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Nations Agree to Curb Aircraft Emissions

In July the EPA officially acknowledged that aircraft emissions are a danger to human health. (Arpingstone/Wikimedia Commons)
In July the EPA officially acknowledged that aircraft emissions are a danger to human health. (Arpingstone/Wikimedia Commons)
October 10, 2016

HARTFORD, Conn. -- Almost 200 countries have agreed to a United Nations plan to cut carbon pollution from aircraft, but environmentalists say the agreement doesn't go far enough.

By 2050, emissions from civilian aircraft could constitute a quarter of the world's remaining carbon budget, the maximum allowable to avoid the worst effects of global climate change. Sarah Burt, a staff attorney with Earthjustice, said the plan adopted by the International Civil Aviation Organization is an important milestone.

"This is the first time that a majority of countries around the world got together to agree to do something,” Burt said. "Unfortunately, what they've agreed to is not particularly ambitious, but it's a first step."

The agreement - which will be voluntary through 2026 - limits emissions from international flights through the purchase of pollution offsets.

Verifying that offsets actually result in reductions in carbon emissions will be difficult and will depend on rules that haven’t yet been finalized, according to Burt. But there are ways to get real results.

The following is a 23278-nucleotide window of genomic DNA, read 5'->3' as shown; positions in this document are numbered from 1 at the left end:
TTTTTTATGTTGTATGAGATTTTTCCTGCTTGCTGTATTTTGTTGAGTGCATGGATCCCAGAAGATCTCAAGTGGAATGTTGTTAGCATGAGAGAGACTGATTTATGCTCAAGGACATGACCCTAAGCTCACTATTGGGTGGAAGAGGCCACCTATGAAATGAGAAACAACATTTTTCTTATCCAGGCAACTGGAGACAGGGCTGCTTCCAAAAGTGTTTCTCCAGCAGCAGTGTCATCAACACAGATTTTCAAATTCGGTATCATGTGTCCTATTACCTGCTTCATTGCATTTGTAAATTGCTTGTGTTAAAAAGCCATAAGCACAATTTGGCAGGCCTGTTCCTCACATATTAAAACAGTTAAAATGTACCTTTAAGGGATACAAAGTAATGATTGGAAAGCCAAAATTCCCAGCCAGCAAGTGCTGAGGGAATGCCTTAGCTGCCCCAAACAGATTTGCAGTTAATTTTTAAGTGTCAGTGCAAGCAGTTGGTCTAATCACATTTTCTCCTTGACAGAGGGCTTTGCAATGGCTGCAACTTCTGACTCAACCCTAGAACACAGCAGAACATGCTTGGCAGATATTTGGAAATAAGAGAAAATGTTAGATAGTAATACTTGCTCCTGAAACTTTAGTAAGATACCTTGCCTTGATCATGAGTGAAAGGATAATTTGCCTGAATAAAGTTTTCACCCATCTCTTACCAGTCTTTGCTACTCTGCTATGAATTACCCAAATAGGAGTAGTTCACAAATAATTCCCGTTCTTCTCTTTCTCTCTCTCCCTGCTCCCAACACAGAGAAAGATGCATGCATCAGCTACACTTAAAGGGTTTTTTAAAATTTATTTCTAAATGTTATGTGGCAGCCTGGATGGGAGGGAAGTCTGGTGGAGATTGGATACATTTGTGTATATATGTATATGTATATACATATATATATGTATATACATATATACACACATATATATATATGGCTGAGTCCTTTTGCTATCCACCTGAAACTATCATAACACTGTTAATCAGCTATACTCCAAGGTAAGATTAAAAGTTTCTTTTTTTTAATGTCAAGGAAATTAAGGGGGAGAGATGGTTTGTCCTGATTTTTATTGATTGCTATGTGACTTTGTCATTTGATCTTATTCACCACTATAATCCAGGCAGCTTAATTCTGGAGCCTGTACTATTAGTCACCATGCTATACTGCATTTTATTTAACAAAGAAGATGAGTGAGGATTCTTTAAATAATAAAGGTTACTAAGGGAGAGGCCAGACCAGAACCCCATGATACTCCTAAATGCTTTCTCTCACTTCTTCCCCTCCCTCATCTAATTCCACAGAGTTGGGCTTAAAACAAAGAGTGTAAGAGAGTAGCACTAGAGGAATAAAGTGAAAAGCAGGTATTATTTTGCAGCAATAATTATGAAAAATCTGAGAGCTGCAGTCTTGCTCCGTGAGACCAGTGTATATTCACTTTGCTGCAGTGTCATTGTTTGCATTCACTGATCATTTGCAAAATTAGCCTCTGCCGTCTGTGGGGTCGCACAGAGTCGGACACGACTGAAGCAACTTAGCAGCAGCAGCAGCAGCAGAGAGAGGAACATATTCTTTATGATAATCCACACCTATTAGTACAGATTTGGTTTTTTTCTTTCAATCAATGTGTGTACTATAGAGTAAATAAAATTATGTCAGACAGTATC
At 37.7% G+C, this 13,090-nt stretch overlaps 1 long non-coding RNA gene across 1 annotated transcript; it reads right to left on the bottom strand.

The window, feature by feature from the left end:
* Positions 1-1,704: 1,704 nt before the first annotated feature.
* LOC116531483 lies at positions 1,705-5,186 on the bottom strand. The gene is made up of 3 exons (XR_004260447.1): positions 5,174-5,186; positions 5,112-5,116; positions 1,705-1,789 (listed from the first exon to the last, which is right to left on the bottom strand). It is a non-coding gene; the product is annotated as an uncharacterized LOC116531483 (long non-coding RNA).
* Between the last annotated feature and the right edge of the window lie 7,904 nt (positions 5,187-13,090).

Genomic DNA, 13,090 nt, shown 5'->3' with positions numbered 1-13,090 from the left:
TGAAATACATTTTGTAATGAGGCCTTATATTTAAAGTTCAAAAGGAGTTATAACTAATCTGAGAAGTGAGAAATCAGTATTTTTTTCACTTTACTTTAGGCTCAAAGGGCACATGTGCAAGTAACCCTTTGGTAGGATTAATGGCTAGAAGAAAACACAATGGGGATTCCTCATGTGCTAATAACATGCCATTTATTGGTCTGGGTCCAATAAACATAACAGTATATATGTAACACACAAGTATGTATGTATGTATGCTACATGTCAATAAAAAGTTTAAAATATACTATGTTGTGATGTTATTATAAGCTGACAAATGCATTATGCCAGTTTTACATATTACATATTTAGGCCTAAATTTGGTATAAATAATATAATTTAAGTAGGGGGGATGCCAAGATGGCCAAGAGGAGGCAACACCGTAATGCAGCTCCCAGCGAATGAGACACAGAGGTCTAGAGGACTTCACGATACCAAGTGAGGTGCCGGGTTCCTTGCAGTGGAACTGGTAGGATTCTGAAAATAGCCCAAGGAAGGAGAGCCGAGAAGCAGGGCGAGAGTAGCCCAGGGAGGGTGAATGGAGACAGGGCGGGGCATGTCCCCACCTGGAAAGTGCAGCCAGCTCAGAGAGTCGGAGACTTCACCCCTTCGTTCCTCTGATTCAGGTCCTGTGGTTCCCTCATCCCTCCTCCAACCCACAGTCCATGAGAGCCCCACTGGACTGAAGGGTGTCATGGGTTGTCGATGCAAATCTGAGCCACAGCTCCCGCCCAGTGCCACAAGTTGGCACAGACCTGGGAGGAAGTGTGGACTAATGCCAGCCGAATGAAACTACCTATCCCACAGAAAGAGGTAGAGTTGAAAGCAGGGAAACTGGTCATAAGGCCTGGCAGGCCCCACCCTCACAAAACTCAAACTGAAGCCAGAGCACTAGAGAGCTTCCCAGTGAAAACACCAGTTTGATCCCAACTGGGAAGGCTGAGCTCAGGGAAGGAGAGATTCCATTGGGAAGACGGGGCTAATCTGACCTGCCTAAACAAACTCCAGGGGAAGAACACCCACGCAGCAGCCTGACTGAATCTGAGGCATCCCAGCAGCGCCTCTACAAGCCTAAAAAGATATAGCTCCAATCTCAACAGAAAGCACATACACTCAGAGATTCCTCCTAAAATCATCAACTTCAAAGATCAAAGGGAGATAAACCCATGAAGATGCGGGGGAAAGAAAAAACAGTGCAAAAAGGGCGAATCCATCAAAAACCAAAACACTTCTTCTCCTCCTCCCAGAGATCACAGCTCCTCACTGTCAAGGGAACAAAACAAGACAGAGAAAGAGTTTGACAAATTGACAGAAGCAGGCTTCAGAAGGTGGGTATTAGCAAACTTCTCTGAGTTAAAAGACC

"There are technologies and operational adjustments that can be made now and many more that are in development that would actually reduce emissions from aviation itself,” Burt said.

In July, the U.S. Environmental Protection Agency officially acknowledged that carbon pollution from airplanes endangers human welfare. But the agency hasn’t developed rules to reduce emissions.

U.S. aircraft were responsible for almost half of all CO2 emissions from aviation worldwide. Burt said the EPA has the authority under the Clean Air Act to regulate those emissions.

"They really should be using that regulatory incentive to make sure that, in addition to purchasing offsets, the airlines are doing all that they can to reduce their own emissions,” she said.

The international agreement included a three-year review provision that Burt said could be an opportunity to strengthen emissions-reduction requirements.

More information is available at Earthjustice.org.


Andrea Sears, Public News Service - CT